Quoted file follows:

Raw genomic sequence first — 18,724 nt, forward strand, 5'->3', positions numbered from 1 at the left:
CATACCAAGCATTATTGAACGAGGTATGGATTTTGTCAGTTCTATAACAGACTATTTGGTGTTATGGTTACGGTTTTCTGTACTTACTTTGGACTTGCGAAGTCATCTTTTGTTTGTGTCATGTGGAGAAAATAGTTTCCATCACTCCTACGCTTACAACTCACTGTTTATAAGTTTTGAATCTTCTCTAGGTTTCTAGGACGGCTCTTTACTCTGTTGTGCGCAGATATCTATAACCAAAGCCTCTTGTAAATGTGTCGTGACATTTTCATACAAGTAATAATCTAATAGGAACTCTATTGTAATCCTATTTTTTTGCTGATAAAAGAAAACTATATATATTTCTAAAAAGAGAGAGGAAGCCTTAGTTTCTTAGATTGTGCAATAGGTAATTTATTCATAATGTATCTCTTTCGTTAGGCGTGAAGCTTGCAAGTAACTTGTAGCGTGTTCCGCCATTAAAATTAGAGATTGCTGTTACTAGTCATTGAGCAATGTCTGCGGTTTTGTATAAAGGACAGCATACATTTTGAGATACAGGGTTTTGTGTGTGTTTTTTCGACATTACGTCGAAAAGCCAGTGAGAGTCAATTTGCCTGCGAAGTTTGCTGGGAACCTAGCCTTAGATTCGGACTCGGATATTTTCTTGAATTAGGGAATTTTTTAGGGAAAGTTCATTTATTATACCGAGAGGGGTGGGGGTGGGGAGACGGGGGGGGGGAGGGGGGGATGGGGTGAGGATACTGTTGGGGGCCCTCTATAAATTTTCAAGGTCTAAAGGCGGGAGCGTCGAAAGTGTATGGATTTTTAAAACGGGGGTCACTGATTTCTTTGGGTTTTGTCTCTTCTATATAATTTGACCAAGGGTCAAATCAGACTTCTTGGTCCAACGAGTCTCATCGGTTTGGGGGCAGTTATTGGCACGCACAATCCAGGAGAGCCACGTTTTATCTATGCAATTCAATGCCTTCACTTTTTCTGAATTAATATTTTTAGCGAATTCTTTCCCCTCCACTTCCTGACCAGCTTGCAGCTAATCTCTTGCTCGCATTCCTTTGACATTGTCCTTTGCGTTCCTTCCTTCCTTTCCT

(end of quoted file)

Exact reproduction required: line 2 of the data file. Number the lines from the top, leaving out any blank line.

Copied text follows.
CATACCAAGCATTATTGAACGAGGTATGGATTTTGTCAGTTCTATAACAGACTATTTGGTGTTATGGTTACGGTTTTCTGTACTTACTTTGGACTTGCGAAGTCATCTTTTGTTTGTGTCATGTGGAGAAAATAGTTTCCATCACTCCTACGCTTACAACTCACTGTTTATAAGTTTTGAATCTTCTCTAGGTTTCTAGGACGGCTCTTTACTCTGTTGTGCGCAGATATCTATAACCAAAGCCTCTTGTAAATGTGTCGTGACATTTTCATACAAGTAATAATCTAATAGGAACTCTATTGTAATCCTATTTTTTTGCTGATAAAAGAAAACTATATATATTTCTAAAAAGAGAGAGGAAGCCTTAGTTTCTTAGATTGTGCAATAGGTAATTTATTCATAATGTATCTCTTTCGTTAGGCGTGAAGCTTGCAAGTAACTTGTAGCGTGTTCCGCCATTAAAATTAGAGATTGCTGTTACTAGTCATTGAGCAATGTCTGCGGTTTTGTATAAAGGACAGCATACATTTTGAGATACAGGGTTTTGTGTGTGTTTTTTCGACATTACGTCGAAAAGCCAGTGAGAGTCAATTTGCCTGCGAAGTTTGCTGGGAACCTAGCCTTAGATTCGGACTCGGATATTTTCTTGAATTAGGGAATTTTTTAGGGAAAGTTCATTTATTATACCGAGAGGGGTGGGGGTGGGGAGACGGGGGGGGGGAGGGGGGGATGGGGTGAGGATACTGTTGGGGGCCCTCTATAAATTTTCAAGGTCTAAAGGCGGGAGCGTCGAAAGTGTATGGATTTTTAAAACGGGGGTCACTGATTTCTTTGGGTTTTGTCTCTTCTATATAATTTGACCAAGGGTCAAATCAGACTTCTTGGTCCAACGAGTCTCATCGGTTTGGGGGCAGTTATTGGCACGCACAATCCAGGAGAGCCACGTTTTATCTATGCAATTCAATGCCTTCACTTTTTCTGAATTAATATTTTTAGCGAATTCTTTCCCCTCCACTTCCTGACCAGCTTGCAGCTAATCTCTTGCTCGCATTCCTTTGACATTGTCCTTTGCGTTCCTTCCTTCCTTTCCT